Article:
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Uncivil society
Boycotting elections teaches intolerance

By Hamid Zangeneh
April 27, 2001
The Iranian

In the last few weeks, we have heard many groups, especially those in opposition, urging their people to stay home during the upcoming presidential election in Iran. This, in my opinion, is bad advice especially as we are in the early days of building institutions for a civil society.

It teaches intolerance. It tells people, you should participate in the political process only and only if your way is presented, otherwise turn your back. Wrong, wrong, wrong. This is a losing proposition for all except those who are in power and would like apathy, passivity, and indifference.

Boycotts instill and perpetuate selfishness and dictatorial tendencies. This is indeed a bad habit especially for those of us living in the U.S. where our presence in the local and national political arena means a great deal for our material and political well being.

One could roughly put the boycott advocates in two ideological groups. The first are those who have concluded that the country needs another revolution and those who believe in passive resistance.

According to what we hear from within Iran, even though there is a great deal of resentment, disappointment, and anger toward the regime, there is not much yearning for another revolution, especially if it promises to be a real bloody proposition. After the Iran-Iraq war and political upheavals of the past 22 years, people are not ready for yet another violent confrontation.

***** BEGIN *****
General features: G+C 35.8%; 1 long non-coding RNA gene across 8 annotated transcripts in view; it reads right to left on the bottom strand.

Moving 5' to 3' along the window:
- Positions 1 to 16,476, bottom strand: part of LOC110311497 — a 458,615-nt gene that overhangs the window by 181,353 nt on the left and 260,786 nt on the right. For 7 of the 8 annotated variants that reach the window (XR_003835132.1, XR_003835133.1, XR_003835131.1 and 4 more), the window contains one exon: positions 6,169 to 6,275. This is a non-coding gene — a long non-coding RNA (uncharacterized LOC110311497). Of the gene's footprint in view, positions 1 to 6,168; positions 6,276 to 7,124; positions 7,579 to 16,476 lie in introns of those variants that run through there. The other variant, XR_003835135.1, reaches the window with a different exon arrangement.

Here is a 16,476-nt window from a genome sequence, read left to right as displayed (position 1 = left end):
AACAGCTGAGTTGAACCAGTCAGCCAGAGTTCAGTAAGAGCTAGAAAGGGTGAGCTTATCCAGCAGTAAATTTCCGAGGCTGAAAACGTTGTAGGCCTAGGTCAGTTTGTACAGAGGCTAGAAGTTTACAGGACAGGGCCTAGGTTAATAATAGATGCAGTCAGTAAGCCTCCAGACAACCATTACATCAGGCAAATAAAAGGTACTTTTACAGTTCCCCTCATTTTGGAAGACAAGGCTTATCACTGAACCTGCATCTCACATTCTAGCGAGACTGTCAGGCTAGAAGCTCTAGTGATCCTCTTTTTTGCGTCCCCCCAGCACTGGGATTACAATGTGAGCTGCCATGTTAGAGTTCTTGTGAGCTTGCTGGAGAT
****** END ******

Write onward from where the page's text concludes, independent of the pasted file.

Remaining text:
That leaves us the second group who believe they could embarrass the regime into submission by staying home. Problems with this approach stem from the fact that passive resistance has never been used and people are not familiar with the concept. This is not something that could be done overnight in a country where the mass media outlets are controlled by the regime.

Also, the Iranian regime does not value its international reputation and is therefore not sensitive to these tactics relative to the Pahlavi regime or the South African regime under apartheid.

Finally, and most importantly, is the question of consequences of one's actions. What would be achieved by this boycott? The clerical establishment's candidate would win and people would lose their bully pulpit. The President will echo the sentiment of the vali-ye faqih and the rest of his entourage.

Take a look at the American political system. Who successfully influences the policymaking process? Compare that to our own community and decide what should be done and which route is better -- active participation in all levels of the political system or boycotting the process until things are done according to our political and ideological preference?

How much do African-Americans, Latinos, Arabs, Jews, Muslims, Christian fundamentalists, Catholics... influence the political system in the United States? Those who participate in the process influence it by being there and making sure that everyone knows about it. They do not hide their activism and even exaggerate their influence, participation, and unity as a block.